Lewis Ludwick Spaet

Michael has a BA in History & American Studies and an MSc in American History from the University of Edinburgh. He comes from a proud military family and has spent most of his career as an educator in the Middle East and Asia. His passion is travel, and he seizes any opportunity to share his experiences in the most immersive way possible, whether at sea or on the land.

Llano County, Texas

    During the summer of 1871, A. Keefe, who lived on the Little Sandy near the Enchanted Rock in Gillespie County, while out hunting his oxen, saw an Indian slipping toward him. Keefe quickly fired, killed the Indian, jumped on his horse and ran rapidly home with other Indians in pursuit.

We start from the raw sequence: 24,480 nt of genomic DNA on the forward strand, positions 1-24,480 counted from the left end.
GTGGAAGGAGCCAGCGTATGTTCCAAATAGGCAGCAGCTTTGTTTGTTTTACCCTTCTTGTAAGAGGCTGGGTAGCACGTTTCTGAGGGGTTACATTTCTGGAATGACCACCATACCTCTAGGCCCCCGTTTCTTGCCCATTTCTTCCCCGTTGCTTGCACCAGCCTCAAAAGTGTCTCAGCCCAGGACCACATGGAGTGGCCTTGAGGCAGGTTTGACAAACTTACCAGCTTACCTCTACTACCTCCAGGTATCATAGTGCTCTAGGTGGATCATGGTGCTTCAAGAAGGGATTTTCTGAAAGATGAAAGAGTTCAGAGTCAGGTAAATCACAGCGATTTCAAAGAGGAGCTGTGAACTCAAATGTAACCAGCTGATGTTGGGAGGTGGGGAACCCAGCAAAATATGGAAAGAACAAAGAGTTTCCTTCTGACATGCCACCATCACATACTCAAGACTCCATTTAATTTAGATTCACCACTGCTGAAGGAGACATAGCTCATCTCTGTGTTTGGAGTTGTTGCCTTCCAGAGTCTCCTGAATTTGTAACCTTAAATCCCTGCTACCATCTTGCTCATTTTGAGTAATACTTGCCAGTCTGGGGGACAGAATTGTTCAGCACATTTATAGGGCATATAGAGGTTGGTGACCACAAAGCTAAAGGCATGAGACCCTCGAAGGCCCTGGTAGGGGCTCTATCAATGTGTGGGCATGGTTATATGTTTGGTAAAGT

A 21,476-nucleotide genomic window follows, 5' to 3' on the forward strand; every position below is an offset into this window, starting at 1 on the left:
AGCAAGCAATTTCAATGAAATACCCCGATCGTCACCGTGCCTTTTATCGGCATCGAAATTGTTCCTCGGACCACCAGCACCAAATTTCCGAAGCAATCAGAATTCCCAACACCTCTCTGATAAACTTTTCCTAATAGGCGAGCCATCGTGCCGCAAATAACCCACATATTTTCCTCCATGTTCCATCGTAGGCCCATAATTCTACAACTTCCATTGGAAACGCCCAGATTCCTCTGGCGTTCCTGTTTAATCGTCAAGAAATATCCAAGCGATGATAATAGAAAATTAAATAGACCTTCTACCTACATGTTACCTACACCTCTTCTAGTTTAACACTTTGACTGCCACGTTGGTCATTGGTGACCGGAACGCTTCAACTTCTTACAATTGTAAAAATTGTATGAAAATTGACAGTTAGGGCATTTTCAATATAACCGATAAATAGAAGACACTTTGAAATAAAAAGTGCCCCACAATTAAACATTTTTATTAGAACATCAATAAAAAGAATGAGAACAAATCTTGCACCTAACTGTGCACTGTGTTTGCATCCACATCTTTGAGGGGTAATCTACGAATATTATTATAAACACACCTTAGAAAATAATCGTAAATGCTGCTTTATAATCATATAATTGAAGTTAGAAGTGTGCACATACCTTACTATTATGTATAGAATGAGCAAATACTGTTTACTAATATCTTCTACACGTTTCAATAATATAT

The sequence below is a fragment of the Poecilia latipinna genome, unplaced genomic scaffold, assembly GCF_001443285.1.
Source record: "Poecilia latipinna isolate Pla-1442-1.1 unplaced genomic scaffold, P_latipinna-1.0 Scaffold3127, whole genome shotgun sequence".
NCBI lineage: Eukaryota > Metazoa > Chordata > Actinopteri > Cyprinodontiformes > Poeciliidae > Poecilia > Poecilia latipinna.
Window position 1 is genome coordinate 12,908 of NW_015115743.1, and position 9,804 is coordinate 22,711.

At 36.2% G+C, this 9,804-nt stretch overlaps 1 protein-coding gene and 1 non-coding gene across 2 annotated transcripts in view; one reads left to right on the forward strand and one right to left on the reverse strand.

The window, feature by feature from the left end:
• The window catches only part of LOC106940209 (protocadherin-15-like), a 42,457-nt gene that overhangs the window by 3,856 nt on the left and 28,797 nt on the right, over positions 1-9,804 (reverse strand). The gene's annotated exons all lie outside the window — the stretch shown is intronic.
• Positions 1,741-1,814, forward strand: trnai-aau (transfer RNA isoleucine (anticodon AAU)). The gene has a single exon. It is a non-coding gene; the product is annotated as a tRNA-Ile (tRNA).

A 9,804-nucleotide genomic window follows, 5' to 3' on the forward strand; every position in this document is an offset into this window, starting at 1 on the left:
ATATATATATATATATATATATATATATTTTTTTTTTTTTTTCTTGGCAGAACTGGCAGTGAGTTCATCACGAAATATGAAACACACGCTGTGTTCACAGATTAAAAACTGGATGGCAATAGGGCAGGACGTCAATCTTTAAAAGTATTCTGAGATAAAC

A few weeks later, the Indians killed Lewis Ludwick Spaet, who lived at Sandy Springs about twnety-six miles northeast of Fredericksburg, while plowing with oxen in his field near the house. When shot, he was making a turn at the corner of the field. Mrs. L.L. Spaet saw the proceedings from the house and when she made a noise, the Indians ran away without scalping their victim. Frank, Jacob and a third child of Mr. Spaet were picking beans but were not molested.

    Note: Author personally interviewed Peter Crenwelge.

    Further Ref.: German Pioneers of Texas, by Don H. Biggers.

The above story is from the book, The West Texas Frontier, by Joseph Carroll McConnell.

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